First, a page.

SKM, which took recyclables from 33 Victorian councils, went into administration in August with debts of $100 million.
The company’s collapse cast the state’s recycling system into chaos, with several councils forced to send thousands of tonnes of recycling to the tip.
In the wake of SKM’s collapse, huge stockpiles of waste were discovered in warehouses and elsewhere across Melbourne, some of which were outside of the EPA’s jurisdiction because the “recyclables” were not covered by the authority’s waste permit system. The state government says that loophole will now be closed.
The EPA says its new regulations will help ensure that waste and recyclables are stored at “lawful places” reducing “harm to human health and the environment and tackling illegal dumping, stockpiling and abandonment of waste”.
The regulations will also give the EPA and its agents power over council rubbish operations that were not previously covered; smaller local government landfill sites and “waste transfer stations”.
The proposed rules are designed to work in concert with legislation coming into force in July 2020, allowing jail sentences of up to five years for waste offenders, fines of up to $1.6 million and lifetime bans on repeat rogue operators.
The Surveillance Devices Act will also be amended, making the EPA a “law enforcement agency”, under the legislation and opening the way for the authority’s agents to deploy a range of surveillance techniques, search warrants and other police-like powers against dodgy industry figures.
The state Labor government says the EPA will now have a greater ability to step in earlier and prevent waste sites reaching crisis proportions.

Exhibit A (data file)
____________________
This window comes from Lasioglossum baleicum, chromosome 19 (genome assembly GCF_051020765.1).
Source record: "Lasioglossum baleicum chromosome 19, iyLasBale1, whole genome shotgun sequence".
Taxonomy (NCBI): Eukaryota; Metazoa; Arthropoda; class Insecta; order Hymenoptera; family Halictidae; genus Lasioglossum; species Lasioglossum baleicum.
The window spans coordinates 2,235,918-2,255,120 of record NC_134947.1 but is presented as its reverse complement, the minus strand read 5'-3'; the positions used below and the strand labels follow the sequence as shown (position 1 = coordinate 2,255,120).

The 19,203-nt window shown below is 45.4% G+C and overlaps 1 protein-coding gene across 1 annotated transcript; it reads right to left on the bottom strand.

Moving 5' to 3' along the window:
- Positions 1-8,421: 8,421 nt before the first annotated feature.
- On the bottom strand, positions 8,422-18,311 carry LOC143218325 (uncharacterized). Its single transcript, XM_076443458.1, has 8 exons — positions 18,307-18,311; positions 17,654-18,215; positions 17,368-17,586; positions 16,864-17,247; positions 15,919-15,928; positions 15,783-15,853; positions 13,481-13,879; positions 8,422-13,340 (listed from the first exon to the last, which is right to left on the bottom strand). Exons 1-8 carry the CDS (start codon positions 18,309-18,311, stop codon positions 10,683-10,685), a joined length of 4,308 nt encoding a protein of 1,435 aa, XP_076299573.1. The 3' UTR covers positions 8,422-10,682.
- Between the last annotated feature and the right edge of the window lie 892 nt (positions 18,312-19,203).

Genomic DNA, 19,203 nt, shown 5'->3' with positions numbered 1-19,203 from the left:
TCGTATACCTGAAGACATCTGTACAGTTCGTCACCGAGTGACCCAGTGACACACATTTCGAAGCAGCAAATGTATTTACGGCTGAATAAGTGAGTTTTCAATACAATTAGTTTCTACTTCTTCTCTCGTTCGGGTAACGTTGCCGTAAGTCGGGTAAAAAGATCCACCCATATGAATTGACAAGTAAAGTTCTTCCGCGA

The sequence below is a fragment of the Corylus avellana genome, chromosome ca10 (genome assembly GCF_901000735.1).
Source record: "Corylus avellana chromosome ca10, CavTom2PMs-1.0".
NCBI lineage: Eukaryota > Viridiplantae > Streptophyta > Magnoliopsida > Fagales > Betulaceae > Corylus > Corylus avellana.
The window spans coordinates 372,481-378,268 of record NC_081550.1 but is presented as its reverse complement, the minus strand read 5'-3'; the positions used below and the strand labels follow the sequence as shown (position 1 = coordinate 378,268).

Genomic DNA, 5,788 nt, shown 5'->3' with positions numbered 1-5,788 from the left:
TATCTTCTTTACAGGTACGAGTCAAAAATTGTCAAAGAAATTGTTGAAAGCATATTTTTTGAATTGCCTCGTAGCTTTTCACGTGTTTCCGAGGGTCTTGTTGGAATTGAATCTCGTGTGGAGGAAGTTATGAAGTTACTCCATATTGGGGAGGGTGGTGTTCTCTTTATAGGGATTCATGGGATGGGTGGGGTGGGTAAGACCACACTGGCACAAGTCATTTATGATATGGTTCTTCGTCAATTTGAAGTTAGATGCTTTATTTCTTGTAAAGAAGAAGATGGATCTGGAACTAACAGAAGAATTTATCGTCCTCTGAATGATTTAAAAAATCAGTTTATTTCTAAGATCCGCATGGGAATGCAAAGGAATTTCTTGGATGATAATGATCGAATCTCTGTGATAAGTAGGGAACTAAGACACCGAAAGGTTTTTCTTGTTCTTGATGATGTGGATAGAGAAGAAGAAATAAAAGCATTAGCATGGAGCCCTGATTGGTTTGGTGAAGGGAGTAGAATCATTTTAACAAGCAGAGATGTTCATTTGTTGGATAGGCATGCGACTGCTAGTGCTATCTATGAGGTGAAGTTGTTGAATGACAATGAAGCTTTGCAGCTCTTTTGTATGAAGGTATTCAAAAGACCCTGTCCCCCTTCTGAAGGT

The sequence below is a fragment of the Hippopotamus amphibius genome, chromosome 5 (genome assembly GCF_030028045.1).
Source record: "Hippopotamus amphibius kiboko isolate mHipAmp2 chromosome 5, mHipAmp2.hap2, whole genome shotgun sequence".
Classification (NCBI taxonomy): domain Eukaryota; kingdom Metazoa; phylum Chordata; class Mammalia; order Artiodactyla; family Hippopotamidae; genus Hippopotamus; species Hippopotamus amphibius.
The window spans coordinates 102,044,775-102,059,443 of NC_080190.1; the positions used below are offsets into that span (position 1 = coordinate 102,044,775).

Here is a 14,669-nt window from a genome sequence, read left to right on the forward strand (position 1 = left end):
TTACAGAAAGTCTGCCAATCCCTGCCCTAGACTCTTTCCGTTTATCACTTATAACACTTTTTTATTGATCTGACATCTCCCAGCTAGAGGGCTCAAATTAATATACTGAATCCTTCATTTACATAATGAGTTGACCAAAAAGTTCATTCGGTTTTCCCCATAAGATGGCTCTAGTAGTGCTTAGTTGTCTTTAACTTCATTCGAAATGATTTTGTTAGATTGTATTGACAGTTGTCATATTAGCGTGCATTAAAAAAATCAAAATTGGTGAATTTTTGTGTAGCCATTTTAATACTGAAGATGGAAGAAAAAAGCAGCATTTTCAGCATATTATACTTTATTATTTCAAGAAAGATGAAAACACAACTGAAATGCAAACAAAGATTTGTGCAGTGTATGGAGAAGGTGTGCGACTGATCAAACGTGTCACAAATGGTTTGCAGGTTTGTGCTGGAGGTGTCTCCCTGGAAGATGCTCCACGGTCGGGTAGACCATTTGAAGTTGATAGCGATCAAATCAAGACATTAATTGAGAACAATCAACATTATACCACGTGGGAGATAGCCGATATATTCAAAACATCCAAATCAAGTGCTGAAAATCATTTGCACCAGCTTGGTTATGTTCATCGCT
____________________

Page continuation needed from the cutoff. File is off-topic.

“The new powers will mean the EPA will be involved from the start, to prevent problems before they occur and keep Victorians safe,” Environment Minister Lily D’Ambrosio told The Age.
One industry observer, who asked not to be named, said the changes marked the latest phase in a long transition of the role of the EPA.
“The EPA has gone through a number of transitions, they were the facilitator that really helped to get recycling going in the state and they’ve become more of a hardline regulator,” the source said.
“It’s not just in waste and recycling, it’s in other areas like in those big toxic chemical warehouse fires.”
While greater compliance within the industry was a welcome development, the industry expert said, it was likely to combine with other factors, including the refusal of Asian nations to continue to take Australian recycling waste, to push prices up for households.
“It means people [in the industry] will have to comply and if you don’t comply they’re gonna get whacked.”
“But compliance costs money and those costs have to be passed on.
“When you run the equation through, it looks like in the end the citizen, the household, will end up paying more if we’re going to have an effective recycling system.”
The peak body for Victoria’s local councils, the Municipal Association of Victoria, told The Age that is was examining the proposed new waste regulations and would be soon able to advise its members of their implications.
Noel Towell is State Political Editor for The Age